Foraging for Ramps
What’s better than food straight out of the ground?
While on our blogger retreat in Leland County, my friend Abby and I made it our mission to find wild ramps. We were in the correct region and in ‘ramp season’ (typically April through June).
After seeing a chef at one of the local wineries prepping them for an event, we were determined. A morning hike in the woods ended up being our ramp gold mine as we found hefty patches of them along the trail (makes sense as they grow in wooded, damp areas).
Our host Sarah is local to the area so she showed us how to locate them in the woods and the best ways to harvest them. Yanking from the leafy top will cause the bulb to stay in the ground and you want the whole enchilada for your cooking purposes and the health of the ramp. Gently coax them out of the ground by rocking them back and forth from the base to ensure you don’t end up ripping it in half.
Thought I would share what I did with mine along with some general info about these tasty veggies.
Ramps are wild leeks. They are like an onion that took a dip into a pool of garlic. They’re extremely flavorful and can be used for anything that you would use onions/scallions/garlic for. People do everything from pickle to grill them. Since harvesting them is fairly labor intensive (as in you have to go and find them in the woods in specific areas during a small window of time), they are popular and pricey.
GOT EM’…NOW WHAT?
Whether you forage or get some from a Farmer’s Market, give them a good bath when you get home. Even if you purchase from a farmer and they look clean, they can hold a lot of hidden dirt so you will want to make sure to clean them well. If you aren’t going to use them immediately, wrap them in a damp towel and place them in a bag in the fridge (keep the bag open to give them a little air vs. sealing it up).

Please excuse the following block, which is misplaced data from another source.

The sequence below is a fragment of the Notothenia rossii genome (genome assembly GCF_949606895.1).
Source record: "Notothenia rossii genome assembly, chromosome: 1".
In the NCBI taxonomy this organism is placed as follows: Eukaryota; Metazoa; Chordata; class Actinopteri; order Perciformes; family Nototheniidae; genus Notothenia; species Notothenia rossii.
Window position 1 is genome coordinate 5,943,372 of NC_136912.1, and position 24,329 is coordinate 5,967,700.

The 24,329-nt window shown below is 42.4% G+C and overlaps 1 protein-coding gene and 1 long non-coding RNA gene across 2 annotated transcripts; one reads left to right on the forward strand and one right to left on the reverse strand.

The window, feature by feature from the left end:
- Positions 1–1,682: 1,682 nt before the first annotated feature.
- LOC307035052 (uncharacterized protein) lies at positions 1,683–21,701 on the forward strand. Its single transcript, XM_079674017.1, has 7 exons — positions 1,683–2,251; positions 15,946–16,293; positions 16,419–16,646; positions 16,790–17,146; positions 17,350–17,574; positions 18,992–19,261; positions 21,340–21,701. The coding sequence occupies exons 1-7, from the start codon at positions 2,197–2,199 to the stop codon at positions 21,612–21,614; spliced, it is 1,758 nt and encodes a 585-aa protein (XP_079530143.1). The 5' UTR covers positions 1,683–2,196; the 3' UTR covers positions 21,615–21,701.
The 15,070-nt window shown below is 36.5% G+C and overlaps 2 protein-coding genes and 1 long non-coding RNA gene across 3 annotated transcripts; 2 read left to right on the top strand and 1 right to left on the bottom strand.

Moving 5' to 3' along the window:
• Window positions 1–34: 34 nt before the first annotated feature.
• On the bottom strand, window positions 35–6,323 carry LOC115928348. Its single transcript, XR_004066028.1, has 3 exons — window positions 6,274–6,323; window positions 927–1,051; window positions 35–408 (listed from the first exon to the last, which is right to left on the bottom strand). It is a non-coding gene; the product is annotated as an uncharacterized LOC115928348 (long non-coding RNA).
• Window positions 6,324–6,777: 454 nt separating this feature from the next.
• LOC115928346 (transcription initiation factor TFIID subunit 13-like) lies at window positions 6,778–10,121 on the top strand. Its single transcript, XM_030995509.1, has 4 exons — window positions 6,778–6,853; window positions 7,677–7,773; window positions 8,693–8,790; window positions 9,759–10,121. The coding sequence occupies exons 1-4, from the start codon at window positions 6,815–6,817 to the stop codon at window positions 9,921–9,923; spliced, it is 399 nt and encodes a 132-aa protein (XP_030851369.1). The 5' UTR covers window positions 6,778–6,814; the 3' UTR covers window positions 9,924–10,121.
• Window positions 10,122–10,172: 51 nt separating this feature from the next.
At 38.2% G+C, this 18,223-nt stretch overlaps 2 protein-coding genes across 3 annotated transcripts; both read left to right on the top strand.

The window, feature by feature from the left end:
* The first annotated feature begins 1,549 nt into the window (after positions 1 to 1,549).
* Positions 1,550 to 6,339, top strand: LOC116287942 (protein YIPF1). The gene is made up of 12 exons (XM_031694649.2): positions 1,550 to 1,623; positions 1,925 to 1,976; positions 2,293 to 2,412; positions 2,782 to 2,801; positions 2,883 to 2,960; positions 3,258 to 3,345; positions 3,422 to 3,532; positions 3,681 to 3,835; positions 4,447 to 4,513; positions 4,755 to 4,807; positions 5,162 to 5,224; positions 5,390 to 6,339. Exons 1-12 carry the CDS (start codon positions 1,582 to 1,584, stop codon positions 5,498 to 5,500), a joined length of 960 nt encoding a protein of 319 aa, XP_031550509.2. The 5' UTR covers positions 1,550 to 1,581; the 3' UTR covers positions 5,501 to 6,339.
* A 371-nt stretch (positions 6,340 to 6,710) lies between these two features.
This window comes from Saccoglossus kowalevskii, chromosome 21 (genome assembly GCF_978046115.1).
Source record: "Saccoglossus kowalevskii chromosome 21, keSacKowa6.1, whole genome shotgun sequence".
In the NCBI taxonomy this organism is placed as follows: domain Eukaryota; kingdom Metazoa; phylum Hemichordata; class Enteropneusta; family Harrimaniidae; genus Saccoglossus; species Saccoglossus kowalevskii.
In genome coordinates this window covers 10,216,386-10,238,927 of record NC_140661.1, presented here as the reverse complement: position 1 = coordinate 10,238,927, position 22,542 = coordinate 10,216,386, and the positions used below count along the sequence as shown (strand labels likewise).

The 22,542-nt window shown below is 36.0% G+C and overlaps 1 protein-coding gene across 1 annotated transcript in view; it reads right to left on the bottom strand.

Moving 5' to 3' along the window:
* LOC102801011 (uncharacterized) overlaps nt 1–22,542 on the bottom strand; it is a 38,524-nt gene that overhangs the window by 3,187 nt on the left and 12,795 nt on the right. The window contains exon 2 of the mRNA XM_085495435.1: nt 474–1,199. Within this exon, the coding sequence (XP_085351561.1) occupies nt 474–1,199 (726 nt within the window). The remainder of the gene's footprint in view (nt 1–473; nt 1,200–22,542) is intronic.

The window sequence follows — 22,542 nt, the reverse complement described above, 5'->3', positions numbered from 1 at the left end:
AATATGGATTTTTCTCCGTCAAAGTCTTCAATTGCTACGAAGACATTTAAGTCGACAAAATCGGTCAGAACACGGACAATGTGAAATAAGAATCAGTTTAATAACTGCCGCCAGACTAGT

ANYTHING ELSE I SHOULD KNOW?
Ramps are POTENT. If you are someone that has a sensitive nose specifically to onions or garlic this might not be the recipe for you. They permeated the entire kitchen/fridge when they were inside so once you buy them plan to use them and prep yourself for the strong smell.
Ramps fade quickly so make sure to have a purpose and plan in mind when you purchase them.
If you do find them in the wild, it’s important to take them in a sustainable way. The general rule is that you should only take about 5-10% of the patch to ensure the they can continue to develop. In general, be conservative and keep it moving…don’t pull from just one location.
One of the ways that I used them this year was making ramp butter. It was delicious! Check out my friend Abby’s post for some other yummy ideas of what you can do with them. Here’s the simple butter recipe:
1 stick Unsalted butter (softened)
Work butter in a small bowl until softened. Add the juice from 1 lemon and zest (optional). Add 1 TB of both freshly ground pepper and kosher salt. Add the star of the party and mix well.
For mine, I used about 4-5 full ramps (stems and bulb) finely diced. If you are going to freeze some, I would double everything and save half. Spoon onto parchment paper, mold into a log, and wrap tightly. This will allow you to keep the butter in the freezer for future use beyond ramp season! Simply cut pieces off as needed (think fresh veggies, grilled meat, potatoes, etc.)
Are you a ramps fan? What do you do with yours?